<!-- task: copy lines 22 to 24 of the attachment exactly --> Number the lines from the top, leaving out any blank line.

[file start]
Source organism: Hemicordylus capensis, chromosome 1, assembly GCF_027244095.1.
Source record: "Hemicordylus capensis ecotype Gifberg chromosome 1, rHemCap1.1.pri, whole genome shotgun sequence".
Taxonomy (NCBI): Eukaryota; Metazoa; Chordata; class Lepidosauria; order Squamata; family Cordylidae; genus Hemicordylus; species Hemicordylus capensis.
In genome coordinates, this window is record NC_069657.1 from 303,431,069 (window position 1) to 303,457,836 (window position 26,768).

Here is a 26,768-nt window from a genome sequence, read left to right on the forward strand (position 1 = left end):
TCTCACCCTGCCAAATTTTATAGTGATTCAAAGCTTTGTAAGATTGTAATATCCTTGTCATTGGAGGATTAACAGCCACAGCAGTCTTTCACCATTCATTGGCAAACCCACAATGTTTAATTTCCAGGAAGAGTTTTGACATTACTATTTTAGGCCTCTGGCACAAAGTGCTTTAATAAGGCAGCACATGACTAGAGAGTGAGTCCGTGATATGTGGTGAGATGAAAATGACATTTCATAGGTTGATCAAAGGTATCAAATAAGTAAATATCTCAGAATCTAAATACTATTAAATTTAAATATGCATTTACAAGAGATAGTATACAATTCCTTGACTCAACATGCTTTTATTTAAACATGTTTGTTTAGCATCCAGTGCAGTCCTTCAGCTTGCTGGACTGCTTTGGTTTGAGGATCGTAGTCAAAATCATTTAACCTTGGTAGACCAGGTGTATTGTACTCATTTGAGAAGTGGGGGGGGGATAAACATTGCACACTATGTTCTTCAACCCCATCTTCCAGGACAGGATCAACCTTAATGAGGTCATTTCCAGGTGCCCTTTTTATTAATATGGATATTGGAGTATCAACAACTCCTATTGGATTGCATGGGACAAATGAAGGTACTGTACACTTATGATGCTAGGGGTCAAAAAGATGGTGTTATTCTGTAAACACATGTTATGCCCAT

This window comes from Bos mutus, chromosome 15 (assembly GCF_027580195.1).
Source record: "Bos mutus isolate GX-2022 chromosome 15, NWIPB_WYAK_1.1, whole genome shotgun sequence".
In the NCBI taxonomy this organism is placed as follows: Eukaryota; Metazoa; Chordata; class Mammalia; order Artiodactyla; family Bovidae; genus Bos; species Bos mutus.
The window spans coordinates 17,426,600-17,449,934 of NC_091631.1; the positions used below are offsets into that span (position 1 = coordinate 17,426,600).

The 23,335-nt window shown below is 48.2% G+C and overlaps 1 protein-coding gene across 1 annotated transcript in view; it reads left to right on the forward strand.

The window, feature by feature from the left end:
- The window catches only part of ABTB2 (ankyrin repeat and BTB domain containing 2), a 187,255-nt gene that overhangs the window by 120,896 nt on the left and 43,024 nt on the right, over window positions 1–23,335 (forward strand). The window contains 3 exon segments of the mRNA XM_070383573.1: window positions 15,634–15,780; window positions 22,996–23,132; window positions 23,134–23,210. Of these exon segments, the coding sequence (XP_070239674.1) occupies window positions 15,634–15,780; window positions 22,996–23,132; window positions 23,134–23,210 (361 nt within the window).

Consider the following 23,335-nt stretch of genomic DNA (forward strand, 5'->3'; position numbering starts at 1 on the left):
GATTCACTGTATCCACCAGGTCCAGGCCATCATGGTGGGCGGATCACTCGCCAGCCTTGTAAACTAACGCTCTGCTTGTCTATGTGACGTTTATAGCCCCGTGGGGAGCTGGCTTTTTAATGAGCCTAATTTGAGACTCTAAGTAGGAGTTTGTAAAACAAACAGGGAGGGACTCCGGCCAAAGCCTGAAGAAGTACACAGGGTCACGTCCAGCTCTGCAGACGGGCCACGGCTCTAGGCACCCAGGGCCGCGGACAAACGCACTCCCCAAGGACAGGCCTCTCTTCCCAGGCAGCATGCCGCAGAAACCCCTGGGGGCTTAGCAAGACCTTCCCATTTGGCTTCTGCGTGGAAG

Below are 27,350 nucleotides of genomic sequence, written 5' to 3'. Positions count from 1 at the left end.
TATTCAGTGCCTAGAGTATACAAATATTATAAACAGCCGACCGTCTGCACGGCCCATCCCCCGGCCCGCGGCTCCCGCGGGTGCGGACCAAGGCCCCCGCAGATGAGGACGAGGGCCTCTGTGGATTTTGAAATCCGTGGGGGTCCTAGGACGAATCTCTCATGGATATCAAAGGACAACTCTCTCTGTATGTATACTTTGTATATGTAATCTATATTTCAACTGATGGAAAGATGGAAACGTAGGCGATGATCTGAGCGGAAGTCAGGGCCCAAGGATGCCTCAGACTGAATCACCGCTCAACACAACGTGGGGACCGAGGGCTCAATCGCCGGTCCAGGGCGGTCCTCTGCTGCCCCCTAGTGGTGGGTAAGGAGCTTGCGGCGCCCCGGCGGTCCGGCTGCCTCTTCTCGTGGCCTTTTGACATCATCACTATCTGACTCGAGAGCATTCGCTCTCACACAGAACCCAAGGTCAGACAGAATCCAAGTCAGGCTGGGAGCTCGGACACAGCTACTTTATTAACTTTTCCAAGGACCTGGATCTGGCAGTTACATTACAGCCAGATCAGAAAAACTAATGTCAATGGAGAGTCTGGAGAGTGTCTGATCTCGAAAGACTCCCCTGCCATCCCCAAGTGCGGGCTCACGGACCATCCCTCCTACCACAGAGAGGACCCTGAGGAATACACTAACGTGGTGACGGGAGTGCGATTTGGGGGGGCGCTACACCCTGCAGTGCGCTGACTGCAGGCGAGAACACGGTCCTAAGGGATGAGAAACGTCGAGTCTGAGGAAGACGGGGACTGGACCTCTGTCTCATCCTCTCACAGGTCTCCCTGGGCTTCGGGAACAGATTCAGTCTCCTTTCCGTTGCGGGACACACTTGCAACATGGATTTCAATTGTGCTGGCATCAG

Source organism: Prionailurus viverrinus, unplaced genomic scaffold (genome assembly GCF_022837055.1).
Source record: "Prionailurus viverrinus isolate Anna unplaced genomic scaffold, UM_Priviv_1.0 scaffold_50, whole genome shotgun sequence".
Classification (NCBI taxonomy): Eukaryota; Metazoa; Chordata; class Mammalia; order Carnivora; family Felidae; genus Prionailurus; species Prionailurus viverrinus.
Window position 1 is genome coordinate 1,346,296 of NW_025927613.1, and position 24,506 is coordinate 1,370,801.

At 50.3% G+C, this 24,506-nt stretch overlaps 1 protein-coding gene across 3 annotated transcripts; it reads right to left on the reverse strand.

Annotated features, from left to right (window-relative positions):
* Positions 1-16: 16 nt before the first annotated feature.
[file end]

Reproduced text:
At 50.3% G+C, this 24,506-nt stretch overlaps 1 protein-coding gene across 3 annotated transcripts; it reads right to left on the reverse strand.

Annotated features, from left to right (window-relative positions):
* Positions 1-16: 16 nt before the first annotated feature.